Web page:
Morning hasn’t fully come awake. The water is soft, a peacock blue,
not the deep shade in French cathedrals caught between leaded cames
like pieces broken from the sky. Two gulls quarrel over a mussel shell,
Frightened, the sanderlings run away. The tide is quietly going out,
but still pushes toward me the delicate lace of my First Communion veil
when we used to bless ourselves in the Holy Water font and genuflect,
solemnly clutching nickels for the collection. I touch my fingers to the salt
and taste it. The sea grass whispers its mea culpas. It’s too early for the sun
to be so scalding. The Host in its dazzling monstrance lifted heavenward
used to dizzy me so, I’d have to float down the aisle and try not to fall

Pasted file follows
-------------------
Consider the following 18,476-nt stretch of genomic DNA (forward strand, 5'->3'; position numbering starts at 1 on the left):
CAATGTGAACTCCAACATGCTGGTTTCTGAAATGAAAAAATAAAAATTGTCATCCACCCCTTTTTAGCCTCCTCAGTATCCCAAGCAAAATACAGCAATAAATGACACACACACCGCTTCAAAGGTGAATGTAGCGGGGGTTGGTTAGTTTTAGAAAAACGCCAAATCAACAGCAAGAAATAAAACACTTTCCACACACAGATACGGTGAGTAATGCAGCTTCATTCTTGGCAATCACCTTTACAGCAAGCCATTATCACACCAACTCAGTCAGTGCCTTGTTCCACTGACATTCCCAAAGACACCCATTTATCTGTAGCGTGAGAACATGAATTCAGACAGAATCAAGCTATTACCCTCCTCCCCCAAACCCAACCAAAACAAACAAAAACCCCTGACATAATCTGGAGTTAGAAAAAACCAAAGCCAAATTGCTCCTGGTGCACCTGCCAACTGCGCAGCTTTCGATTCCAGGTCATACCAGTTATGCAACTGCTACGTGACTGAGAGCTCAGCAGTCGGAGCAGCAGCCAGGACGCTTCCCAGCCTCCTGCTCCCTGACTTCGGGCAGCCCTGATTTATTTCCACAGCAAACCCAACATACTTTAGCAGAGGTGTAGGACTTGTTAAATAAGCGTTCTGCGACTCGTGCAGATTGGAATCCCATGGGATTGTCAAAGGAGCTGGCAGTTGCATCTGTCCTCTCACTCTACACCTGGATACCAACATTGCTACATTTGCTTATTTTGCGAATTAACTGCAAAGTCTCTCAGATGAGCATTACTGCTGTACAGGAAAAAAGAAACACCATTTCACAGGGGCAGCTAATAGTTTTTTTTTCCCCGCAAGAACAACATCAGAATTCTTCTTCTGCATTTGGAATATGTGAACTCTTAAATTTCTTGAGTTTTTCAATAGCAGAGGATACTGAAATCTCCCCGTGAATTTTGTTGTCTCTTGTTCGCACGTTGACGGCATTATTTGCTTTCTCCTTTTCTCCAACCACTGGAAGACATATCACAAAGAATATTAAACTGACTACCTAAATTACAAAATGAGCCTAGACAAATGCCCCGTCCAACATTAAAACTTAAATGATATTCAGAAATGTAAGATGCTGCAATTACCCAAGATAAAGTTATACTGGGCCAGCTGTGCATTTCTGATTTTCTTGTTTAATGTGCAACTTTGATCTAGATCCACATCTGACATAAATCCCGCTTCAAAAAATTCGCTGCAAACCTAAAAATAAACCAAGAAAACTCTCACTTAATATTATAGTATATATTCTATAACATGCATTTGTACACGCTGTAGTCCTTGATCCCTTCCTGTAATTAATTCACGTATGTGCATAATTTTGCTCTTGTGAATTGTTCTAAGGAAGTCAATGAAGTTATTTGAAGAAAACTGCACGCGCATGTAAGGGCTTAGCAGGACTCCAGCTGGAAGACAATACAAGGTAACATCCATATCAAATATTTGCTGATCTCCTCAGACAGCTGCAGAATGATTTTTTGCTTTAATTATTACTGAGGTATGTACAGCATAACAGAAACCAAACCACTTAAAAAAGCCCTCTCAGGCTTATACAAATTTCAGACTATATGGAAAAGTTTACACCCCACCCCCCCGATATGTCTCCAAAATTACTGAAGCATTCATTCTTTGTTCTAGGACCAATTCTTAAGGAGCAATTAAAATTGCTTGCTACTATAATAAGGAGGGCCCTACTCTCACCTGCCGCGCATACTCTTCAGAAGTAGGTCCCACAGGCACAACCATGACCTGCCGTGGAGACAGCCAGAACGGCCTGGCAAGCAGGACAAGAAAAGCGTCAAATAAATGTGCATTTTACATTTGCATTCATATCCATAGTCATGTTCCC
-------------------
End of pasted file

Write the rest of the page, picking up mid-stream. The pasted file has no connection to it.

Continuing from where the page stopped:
into the black specks before my eyes--sins the nuns already insisted
spoiled my immortal soul. In daylight, sobbing, at seven years old,
I contemplated St. Francis in the hedges, holding out his arms for birds
to fly to him, all the loved animals crouched at his feet. St. Francis, let me be
your little sparrow, saved. The east wind has come up. I hate that I shiver still.
Immovable marble. The wooden Christ. I wonder how soon I will die.